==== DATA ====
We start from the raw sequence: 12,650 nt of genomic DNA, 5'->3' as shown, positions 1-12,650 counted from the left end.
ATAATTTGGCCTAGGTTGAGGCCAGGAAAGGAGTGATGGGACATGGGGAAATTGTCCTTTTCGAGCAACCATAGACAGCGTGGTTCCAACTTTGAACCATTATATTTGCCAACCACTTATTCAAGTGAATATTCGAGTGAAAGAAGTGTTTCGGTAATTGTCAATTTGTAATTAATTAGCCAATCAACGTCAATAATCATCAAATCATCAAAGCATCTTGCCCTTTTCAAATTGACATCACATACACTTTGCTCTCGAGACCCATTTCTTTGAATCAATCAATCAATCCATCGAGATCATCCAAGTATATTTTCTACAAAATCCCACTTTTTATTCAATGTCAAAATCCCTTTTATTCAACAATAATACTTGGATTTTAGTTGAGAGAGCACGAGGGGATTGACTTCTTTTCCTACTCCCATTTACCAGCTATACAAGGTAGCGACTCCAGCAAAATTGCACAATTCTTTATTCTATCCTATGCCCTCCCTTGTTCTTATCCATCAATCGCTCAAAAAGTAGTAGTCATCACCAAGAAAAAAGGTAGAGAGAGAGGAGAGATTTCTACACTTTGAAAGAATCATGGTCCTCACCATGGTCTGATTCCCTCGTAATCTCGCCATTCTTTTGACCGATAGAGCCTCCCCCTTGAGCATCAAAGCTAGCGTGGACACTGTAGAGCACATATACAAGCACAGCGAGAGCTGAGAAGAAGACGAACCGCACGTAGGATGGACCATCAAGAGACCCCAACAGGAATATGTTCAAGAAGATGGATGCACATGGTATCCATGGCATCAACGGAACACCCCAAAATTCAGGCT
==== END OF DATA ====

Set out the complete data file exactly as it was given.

We start from the raw sequence: 12,650 nt of genomic DNA, 5'->3' as shown, positions 1-12,650 counted from the left end.
ATAATTTGGCCTAGGTTGAGGCCAGGAAAGGAGTGATGGGACATGGGGAAATTGTCCTTTTCGAGCAACCATAGACAGCGTGGTTCCAACTTTGAACCATTATATTTGCCAACCACTTATTCAAGTGAATATTCGAGTGAAAGAAGTGTTTCGGTAATTGTCAATTTGTAATTAATTAGCCAATCAACGTCAATAATCATCAAATCATCAAAGCATCTTGCCCTTTTCAAATTGACATCACATACACTTTGCTCTCGAGACCCATTTCTTTGAATCAATCAATCAATCCATCGAGATCATCCAAGTATATTTTCTACAAAATCCCACTTTTTATTCAATGTCAAAATCCCTTTTATTCAACAATAATACTTGGATTTTAGTTGAGAGAGCACGAGGGGATTGACTTCTTTTCCTACTCCCATTTACCAGCTATACAAGGTAGCGACTCCAGCAAAATTGCACAATTCTTTATTCTATCCTATGCCCTCCCTTGTTCTTATCCATCAATCGCTCAAAAAGTAGTAGTCATCACCAAGAAAAAAGGTAGAGAGAGAGGAGAGATTTCTACACTTTGAAAGAATCATGGTCCTCACCATGGTCTGATTCCCTCGTAATCTCGCCATTCTTTTGACCGATAGAGCCTCCCCCTTGAGCATCAAAGCTAGCGTGGACACTGTAGAGCACATATACAAGCACAGCGAGAGCTGAGAAGAAGACGAACCGCACGTAGGATGGACCATCAAGAGACCCCAACAGGAATATGTTCAAGAAGATGGATGCACATGGTATCCATGGCATCAACGGAACACCCCAAAATTCAGGCT